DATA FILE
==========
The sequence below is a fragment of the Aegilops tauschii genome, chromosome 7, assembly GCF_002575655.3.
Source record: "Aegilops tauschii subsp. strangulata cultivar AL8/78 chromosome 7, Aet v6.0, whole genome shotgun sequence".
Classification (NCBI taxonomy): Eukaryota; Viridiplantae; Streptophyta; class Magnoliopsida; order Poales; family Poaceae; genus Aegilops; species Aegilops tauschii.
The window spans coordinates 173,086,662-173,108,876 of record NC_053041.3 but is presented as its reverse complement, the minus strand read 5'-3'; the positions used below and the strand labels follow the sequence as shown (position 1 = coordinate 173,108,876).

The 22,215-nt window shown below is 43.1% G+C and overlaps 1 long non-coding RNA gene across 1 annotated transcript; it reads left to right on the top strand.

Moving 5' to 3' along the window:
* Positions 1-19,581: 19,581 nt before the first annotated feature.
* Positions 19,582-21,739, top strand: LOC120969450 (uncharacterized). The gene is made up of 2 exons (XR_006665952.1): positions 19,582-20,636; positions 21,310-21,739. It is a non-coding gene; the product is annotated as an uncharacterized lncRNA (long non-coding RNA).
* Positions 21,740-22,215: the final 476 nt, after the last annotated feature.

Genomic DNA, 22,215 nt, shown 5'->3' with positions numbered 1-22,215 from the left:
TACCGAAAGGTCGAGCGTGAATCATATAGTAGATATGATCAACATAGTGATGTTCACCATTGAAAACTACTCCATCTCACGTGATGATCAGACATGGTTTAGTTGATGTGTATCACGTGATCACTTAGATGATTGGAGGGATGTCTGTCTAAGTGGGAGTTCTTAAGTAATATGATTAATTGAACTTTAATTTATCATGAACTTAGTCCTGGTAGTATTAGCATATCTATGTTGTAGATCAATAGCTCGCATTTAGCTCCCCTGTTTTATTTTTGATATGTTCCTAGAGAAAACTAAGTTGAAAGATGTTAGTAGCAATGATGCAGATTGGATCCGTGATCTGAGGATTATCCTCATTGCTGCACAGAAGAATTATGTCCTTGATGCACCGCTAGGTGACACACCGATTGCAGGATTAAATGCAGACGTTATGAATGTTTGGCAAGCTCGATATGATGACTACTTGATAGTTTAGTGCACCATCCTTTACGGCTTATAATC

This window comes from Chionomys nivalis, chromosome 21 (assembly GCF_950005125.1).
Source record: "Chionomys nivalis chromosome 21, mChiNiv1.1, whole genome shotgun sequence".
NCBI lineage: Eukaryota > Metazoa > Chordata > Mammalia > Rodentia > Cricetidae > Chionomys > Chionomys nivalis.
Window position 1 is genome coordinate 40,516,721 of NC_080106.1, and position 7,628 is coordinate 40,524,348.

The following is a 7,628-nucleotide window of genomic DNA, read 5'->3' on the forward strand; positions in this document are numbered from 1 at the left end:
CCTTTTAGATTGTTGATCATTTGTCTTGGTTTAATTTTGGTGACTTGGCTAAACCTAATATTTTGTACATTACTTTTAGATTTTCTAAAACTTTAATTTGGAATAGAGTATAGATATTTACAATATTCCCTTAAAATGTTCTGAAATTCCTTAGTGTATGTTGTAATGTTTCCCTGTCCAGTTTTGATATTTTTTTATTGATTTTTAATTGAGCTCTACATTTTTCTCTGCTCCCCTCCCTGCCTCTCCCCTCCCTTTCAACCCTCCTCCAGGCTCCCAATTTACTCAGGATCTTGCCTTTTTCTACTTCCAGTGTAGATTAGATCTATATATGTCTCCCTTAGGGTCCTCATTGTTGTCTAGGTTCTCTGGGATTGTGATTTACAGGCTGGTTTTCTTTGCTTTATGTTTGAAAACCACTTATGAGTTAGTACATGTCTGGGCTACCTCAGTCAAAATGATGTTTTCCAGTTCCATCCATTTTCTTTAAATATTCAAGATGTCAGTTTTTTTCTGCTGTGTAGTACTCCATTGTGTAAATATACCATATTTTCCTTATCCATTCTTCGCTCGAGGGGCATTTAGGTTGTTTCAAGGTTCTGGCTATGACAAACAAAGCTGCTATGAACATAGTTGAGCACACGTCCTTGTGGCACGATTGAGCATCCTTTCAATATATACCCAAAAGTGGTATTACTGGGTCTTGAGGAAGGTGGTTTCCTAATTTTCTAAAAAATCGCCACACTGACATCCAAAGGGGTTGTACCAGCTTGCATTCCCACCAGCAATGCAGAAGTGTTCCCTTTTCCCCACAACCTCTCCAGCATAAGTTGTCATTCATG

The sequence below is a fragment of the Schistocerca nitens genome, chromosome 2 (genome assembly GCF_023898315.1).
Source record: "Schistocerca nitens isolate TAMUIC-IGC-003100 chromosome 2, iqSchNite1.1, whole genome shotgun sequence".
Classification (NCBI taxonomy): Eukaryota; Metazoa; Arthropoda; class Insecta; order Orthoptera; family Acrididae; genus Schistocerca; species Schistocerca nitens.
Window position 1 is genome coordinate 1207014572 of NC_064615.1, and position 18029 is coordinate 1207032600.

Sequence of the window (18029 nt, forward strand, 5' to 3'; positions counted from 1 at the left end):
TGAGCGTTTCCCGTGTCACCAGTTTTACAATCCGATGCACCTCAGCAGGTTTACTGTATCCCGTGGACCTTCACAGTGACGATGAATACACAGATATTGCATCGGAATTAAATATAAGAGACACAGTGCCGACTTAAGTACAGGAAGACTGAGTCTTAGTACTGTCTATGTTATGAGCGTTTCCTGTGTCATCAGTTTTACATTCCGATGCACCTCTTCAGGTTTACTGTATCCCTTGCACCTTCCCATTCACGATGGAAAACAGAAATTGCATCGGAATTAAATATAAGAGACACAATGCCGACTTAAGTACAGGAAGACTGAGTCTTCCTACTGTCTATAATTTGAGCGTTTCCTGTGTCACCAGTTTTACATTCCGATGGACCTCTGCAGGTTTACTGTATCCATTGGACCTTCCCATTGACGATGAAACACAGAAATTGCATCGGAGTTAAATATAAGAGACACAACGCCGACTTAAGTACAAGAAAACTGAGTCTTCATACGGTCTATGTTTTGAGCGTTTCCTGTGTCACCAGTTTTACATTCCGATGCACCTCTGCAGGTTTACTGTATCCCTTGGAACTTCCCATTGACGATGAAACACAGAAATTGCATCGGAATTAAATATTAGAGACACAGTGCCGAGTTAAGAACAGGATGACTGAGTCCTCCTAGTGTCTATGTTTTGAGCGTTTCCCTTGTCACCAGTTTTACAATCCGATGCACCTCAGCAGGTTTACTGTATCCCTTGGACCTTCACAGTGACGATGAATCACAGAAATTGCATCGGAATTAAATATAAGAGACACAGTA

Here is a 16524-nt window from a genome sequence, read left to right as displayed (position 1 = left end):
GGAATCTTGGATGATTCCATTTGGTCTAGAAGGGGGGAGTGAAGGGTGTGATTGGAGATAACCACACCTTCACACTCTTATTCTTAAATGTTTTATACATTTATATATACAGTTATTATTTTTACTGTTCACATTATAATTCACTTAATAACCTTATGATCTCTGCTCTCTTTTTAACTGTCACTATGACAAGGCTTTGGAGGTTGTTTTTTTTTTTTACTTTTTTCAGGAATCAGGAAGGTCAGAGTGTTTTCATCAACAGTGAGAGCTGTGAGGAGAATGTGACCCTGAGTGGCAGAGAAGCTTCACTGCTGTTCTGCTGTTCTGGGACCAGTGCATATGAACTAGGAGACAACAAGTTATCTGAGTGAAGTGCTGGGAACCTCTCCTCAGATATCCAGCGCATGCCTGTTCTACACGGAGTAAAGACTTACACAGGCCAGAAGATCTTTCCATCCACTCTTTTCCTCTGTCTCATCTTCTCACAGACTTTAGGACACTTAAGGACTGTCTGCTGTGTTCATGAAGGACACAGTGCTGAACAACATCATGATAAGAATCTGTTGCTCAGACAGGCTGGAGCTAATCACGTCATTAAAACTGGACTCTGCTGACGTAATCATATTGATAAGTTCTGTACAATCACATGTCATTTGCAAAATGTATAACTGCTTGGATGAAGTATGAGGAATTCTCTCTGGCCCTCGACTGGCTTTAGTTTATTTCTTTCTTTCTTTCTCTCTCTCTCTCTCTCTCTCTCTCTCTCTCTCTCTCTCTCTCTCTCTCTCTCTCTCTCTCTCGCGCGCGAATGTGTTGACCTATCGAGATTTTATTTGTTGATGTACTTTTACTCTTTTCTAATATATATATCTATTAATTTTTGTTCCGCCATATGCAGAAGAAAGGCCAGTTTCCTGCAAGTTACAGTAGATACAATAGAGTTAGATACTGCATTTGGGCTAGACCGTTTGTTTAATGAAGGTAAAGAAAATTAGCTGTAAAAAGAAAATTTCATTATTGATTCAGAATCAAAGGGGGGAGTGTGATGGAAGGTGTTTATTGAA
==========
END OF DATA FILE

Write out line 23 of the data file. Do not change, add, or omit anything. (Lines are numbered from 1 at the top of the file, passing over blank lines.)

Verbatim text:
TGAGCGTTTCCCGTGTCACCAGTTTTACAATCCGATGCACCTCAGCAGGTTTACTGTATCCCGTGGACCTTCACAGTGACGATGAATACACAGATATTGCATCGGAATTAAATATAAGAGACACAGTGCCGACTTAAGTACAGGAAGACTGAGTCTTAGTACTGTCTATGTTATGAGCGTTTCCTGTGTCATCAGTTTTACATTCCGATGCACCTCTTCAGGTTTACTGTATCCCTTGCACCTTCCCATTCACGATGGAAAACAGAAATTGCATCGGAATTAAATATAAGAGACACAATGCCGACTTAAGTACAGGAAGACTGAGTCTTCCTACTGTCTATAATTTGAGCGTTTCCTGTGTCACCAGTTTTACATTCCGATGGACCTCTGCAGGTTTACTGTATCCATTGGACCTTCCCATTGACGATGAAACACAGAAATTGCATCGGAGTTAAATATAAGAGACACAACGCCGACTTAAGTACAAGAAAACTGAGTCTTCATACGGTCTATGTTTTGAGCGTTTCCTGTGTCACCAGTTTTACATTCCGATGCACCTCTGCAGGTTTACTGTATCCCTTGGAACTTCCCATTGACGATGAAACACAGAAATTGCATCGGAATTAAATATTAGAGACACAGTGCCGAGTTAAGAACAGGATGACTGAGTCCTCCTAGTGTCTATGTTTTGAGCGTTTCCCTTGTCACCAGTTTTACAATCCGATGCACCTCAGCAGGTTTACTGTATCCCTTGGACCTTCACAGTGACGATGAATCACAGAAATTGCATCGGAATTAAATATAAGAGACACAGTA